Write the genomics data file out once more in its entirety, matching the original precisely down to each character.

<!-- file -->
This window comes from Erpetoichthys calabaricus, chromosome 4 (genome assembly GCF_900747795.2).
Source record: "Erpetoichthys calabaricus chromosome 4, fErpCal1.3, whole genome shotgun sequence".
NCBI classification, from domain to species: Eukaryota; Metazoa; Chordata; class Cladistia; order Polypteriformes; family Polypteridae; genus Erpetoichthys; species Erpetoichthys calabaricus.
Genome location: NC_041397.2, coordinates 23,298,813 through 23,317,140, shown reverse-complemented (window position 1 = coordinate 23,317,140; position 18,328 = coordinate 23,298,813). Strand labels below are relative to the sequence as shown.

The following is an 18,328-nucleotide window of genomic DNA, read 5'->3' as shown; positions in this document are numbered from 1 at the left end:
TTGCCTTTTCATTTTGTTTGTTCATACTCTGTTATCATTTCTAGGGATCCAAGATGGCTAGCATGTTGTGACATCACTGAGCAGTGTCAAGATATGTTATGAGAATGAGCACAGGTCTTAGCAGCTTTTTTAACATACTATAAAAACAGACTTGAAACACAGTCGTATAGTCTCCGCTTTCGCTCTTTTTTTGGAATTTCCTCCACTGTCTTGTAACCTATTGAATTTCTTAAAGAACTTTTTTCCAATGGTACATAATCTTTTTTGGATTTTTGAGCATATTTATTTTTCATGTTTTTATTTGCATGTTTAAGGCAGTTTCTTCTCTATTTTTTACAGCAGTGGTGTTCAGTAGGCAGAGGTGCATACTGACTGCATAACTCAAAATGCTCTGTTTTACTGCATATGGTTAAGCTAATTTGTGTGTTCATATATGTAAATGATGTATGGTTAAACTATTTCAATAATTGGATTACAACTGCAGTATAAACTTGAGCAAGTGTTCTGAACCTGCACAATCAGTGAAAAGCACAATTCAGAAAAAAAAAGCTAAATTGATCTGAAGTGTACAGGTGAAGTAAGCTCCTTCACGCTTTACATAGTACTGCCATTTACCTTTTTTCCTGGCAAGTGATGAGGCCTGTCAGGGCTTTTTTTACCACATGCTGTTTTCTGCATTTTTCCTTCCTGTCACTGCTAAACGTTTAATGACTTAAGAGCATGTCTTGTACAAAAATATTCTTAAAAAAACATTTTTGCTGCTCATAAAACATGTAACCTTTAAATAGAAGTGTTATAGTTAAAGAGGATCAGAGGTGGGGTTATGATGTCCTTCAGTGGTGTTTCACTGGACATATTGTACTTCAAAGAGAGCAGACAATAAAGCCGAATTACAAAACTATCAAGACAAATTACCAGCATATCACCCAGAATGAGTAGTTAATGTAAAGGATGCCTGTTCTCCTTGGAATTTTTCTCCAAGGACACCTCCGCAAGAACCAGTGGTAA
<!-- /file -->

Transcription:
This window comes from Erpetoichthys calabaricus, chromosome 4 (genome assembly GCF_900747795.2).
Source record: "Erpetoichthys calabaricus chromosome 4, fErpCal1.3, whole genome shotgun sequence".
NCBI classification, from domain to species: Eukaryota; Metazoa; Chordata; class Cladistia; order Polypteriformes; family Polypteridae; genus Erpetoichthys; species Erpetoichthys calabaricus.
Genome location: NC_041397.2, coordinates 23,298,813 through 23,317,140, shown reverse-complemented (window position 1 = coordinate 23,317,140; position 18,328 = coordinate 23,298,813). Strand labels below are relative to the sequence as shown.

The following is an 18,328-nucleotide window of genomic DNA, read 5'->3' as shown; positions in this document are numbered from 1 at the left end:
TTGCCTTTTCATTTTGTTTGTTCATACTCTGTTATCATTTCTAGGGATCCAAGATGGCTAGCATGTTGTGACATCACTGAGCAGTGTCAAGATATGTTATGAGAATGAGCACAGGTCTTAGCAGCTTTTTTAACATACTATAAAAACAGACTTGAAACACAGTCGTATAGTCTCCGCTTTCGCTCTTTTTTTGGAATTTCCTCCACTGTCTTGTAACCTATTGAATTTCTTAAAGAACTTTTTTCCAATGGTACATAATCTTTTTTGGATTTTTGAGCATATTTATTTTTCATGTTTTTATTTGCATGTTTAAGGCAGTTTCTTCTCTATTTTTTACAGCAGTGGTGTTCAGTAGGCAGAGGTGCATACTGACTGCATAACTCAAAATGCTCTGTTTTACTGCATATGGTTAAGCTAATTTGTGTGTTCATATATGTAAATGATGTATGGTTAAACTATTTCAATAATTGGATTACAACTGCAGTATAAACTTGAGCAAGTGTTCTGAACCTGCACAATCAGTGAAAAGCACAATTCAGAAAAAAAAAGCTAAATTGATCTGAAGTGTACAGGTGAAGTAAGCTCCTTCACGCTTTACATAGTACTGCCATTTACCTTTTTTCCTGGCAAGTGATGAGGCCTGTCAGGGCTTTTTTTACCACATGCTGTTTTCTGCATTTTTCCTTCCTGTCACTGCTAAACGTTTAATGACTTAAGAGCATGTCTTGTACAAAAATATTCTTAAAAAAACATTTTTGCTGCTCATAAAACATGTAACCTTTAAATAGAAGTGTTATAGTTAAAGAGGATCAGAGGTGGGGTTATGATGTCCTTCAGTGGTGTTTCACTGGACATATTGTACTTCAAAGAGAGCAGACAATAAAGCCGAATTACAAAACTATCAAGACAAATTACCAGCATATCACCCAGAATGAGTAGTTAATGTAAAGGATGCCTGTTCTCCTTGGAATTTTTCTCCAAGGACACCTCCGCAAGAACCAGTGGTAA